Galaxy Tab vs. Kindle Fire vs. Nook Tablet

The iPad is great, but sometimes it's still a bit too large. For some people, the sweet spot is a device that is larger than a phone but smaller than a ten-inch tablet. Something that fits in your pocket or purse. Something about the size of a paperback book with an entire library of books stored inside it. Seven inches is about right for a multitasking e-reader, and we've got some great choices. It's an embarrassment of riches, even. The Kindle Fire, Barnes & Noble Nook Tablet, and Galaxy Tab 7 Plus. They're all Android-based tablets, they're being released at about the same time, they have roughly the same processing power, and they advertise themselves as doing the same sorts of things, so how do you choose one?

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Kindle Fire

Amazon Kindle Fire e-reading tablet


Let's start with the Kindle Fire since it made the most buzz when it was introduced. This is's color e-reader, and they've already seen a huge volume of pre-orders.

The price tag is $199, which is the cheapest price for the three tablets we're comparing. Some experts believe this is actually a loss leader for Amazon, meaning that Amazon loses money when you buy the tablet, but they make up for it when you buy books, movies, and Amazon Prime subscription service. That may be a very smart strategy for Amazon, who has positioned themselves nicely to transition from selling physical books to selling them digitally.

The Kindle runs on Android, but you'd never guess it from using the device. You must use the Amazon App Store to run apps, and you're similarly bound to Amazon for music, movie, and book purchases. The Kindle Fire does have a Web browser, so you may be able to get around some restrictions by using the Web apps for reading books, listening to music, or watching movies.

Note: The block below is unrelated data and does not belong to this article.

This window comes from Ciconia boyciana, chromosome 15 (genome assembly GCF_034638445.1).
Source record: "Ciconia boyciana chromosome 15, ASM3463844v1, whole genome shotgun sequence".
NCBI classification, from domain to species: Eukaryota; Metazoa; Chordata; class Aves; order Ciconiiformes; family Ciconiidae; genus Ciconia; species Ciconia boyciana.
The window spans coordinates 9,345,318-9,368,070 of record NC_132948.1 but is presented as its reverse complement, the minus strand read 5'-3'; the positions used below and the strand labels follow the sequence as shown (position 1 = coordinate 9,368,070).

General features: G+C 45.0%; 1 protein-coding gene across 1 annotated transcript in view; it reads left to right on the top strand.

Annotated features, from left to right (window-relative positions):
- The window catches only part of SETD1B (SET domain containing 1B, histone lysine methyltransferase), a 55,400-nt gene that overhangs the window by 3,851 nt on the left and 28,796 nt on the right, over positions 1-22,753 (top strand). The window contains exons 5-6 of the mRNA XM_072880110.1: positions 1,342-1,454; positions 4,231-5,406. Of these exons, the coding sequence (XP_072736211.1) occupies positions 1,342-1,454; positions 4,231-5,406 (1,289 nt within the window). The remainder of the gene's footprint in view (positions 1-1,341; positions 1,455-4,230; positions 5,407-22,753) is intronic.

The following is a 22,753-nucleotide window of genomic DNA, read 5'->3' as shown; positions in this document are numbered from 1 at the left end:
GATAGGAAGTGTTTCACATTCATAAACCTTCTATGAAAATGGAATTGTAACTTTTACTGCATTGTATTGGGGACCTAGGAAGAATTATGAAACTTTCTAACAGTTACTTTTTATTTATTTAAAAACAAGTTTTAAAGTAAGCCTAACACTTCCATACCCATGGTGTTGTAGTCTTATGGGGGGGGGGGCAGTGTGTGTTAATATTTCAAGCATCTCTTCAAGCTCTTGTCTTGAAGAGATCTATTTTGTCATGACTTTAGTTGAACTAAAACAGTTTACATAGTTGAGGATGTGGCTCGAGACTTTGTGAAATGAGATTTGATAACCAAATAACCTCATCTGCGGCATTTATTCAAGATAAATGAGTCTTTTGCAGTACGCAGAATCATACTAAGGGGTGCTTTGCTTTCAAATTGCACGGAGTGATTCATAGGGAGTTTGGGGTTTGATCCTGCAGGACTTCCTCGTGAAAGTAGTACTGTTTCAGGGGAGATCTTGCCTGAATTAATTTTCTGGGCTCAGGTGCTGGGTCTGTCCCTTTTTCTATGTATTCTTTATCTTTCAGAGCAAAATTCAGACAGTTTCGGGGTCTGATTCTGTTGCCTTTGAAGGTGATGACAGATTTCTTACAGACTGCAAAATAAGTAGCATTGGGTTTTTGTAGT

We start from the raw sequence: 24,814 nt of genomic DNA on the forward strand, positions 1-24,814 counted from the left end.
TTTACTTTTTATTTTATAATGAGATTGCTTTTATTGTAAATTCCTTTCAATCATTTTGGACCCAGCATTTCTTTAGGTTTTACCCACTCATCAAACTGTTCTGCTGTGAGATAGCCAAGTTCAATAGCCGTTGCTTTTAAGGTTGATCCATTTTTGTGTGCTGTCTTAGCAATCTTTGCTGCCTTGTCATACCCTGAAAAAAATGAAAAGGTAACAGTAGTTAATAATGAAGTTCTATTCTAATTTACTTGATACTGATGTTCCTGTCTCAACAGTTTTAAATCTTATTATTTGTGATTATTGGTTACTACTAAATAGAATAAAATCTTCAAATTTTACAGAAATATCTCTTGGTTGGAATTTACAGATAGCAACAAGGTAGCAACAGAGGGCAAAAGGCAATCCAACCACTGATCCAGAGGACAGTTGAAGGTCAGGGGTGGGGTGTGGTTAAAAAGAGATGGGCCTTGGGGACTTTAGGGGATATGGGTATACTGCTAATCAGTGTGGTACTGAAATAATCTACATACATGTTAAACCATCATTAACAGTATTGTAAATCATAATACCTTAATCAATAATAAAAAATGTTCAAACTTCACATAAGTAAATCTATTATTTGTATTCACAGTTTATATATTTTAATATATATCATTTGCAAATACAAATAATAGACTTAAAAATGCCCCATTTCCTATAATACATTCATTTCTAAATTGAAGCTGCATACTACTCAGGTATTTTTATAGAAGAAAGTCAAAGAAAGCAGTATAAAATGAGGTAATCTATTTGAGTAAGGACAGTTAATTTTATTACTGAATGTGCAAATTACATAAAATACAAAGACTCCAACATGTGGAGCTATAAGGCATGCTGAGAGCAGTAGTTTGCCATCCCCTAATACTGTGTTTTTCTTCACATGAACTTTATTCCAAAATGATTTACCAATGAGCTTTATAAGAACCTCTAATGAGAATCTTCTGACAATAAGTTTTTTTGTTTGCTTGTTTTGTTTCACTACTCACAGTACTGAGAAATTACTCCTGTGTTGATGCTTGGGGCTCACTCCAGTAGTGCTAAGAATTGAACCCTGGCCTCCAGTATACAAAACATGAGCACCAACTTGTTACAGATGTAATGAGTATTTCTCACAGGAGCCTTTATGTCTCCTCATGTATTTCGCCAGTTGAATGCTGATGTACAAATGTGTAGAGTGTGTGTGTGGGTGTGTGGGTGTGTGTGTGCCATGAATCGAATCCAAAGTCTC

There's no camera on the Kindle Fire. It's strictly for product consumption, and although there are many pictures of children reading books or playing apps, there's no indication from Amazon so far that there are additional parental controls on the Kindle Fire. That means children could potentially make accidental purchases from your account, so turn off one-click shopping. Once the Fire ships, I'll have more information on this.

If you own a Kindle Fire and subscribe to Amazon Prime ($79 per year), you can borrow one free e-book per month.

Advantages: Curated app store with apps guaranteed to work on your device, integrated ecosystem, low cost.

Disadvantages: Restricted to Amazon's ecosystem, Wi-Fi only, no camera, shortest battery life (8 hours). 

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Barnes & Noble Nook Tablet

Nook Tablet

Barnes & Noble

Barnes & Noble released the popular Nook Color, and the low cost ($249) made it a favorite for hackers who removed the B&N modified version of Android to install their own version that was compatible with the Android Market. The new Nook Tablet is an enhanced version that sells for just a little more than the Kindle Fire, but it has a few things going for it.

The Nook Tablet isn't on its first trip to the rodeo. Barnes & Noble has already seen what customers like and dislike about the Nook Color, so this will likely be a much better product. You can also play with it in person since it will be available for purchase at Barnes & Noble bookstores and electronic retail outlets. The Nook didn't have the huge movie library Amazon's been building, so that may work out well for customers. The Nook Tablet ships with a Netflix and Hulu Plus app, and the browser should still support Amazon Prime movies. For that matter, it supports the Web-based Amazon book reader, too.